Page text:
The case of the Monster of Florence is also connected to the investigation of the death of a doctor from Perugia, Francesco Narducci, whose corpse was recovered in Trasimeno Lake in October 1985, a month after the last double murder. At the time, there was talk of death by drowning, but a new autopsy revealed that the man was in fact strangled and that, therefore, there must have been a substitution of corpses during the earlier forensic analysis.

Other details thicken the mystery: Narducci had disappeared from the hospital where he worked on October 8, 1985, after receiving a mysterious phone call. Who called him? And what did they tell him? And then where did he go? And again, who replaced his body with that of another dead person in Trasimeno Lake, trying to thwart the investigation? And why was the father of Narducci, a powerful man in Perugia, opposed to the autopsy? And why would the former superintendent Francesco Trio and Colonel of the Carabinieri, Francesco Di Carlo, at the time commander of the Police unit of the Umbri capital, who was then under investigation, help Ugo Narducci to pass his son’s death as an accident?

The assumptions on which the investigators worked was that Narducci, who seems to have been in a close relationship with Calamandrei, was part of the alleged sect who “ordered” Pacciani and fellow criminals to kill and cut up the victims. In addition, according to unconfirmed revelations, a sort of “super-witness,” a well-known Freemason of Perugia, had discovered that his friend Narducci “had the degree of ‘fetish guardian’ in the sect,” meaning that he was the one preserving the human remains from the Monster murders and that he “was finally killed for events related to these crimes. He knew everything, so maybe they were afraid he would talk” (Santoro 2002).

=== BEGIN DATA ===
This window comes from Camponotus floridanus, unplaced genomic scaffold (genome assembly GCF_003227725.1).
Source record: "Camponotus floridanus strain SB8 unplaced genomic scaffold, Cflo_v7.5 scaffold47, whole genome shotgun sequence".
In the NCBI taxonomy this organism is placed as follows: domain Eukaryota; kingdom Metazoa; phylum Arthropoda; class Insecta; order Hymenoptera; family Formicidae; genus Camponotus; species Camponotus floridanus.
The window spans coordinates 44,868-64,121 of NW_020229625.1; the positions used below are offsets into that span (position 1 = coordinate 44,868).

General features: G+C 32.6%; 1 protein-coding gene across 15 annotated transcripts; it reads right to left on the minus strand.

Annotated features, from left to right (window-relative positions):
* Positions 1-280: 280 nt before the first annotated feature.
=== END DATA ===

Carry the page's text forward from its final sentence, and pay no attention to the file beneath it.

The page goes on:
The investigation also ended up casting suspicion on a reporter, Mario Spezi, who had been following the events of the Monster since the beginning of the case but was skeptical about the “satanic cult” conspiracy hypothesis pursued by the prosecutors. However, he was not the only one to show some doubts: “Those of the Monster cannot be group crimes,” says criminologist Francesco Bruno, who was part of the Pacciani defense. “There are two elements that contrast strongly: the first is that there has never been a serial killer acting on commission; it never existed. Secondly, satanic sects in Italy, to my knowledge, have never killed anyone in a deliberate way” (Selvatici 2001).

Spezi’s arrest, with the accusation of helping and abetting the suspects, caused a sensation around the world and appeared to be an attempt to curb freedom of the press. However, the Court of Review canceled the arrest and three weeks later Spezi was freed.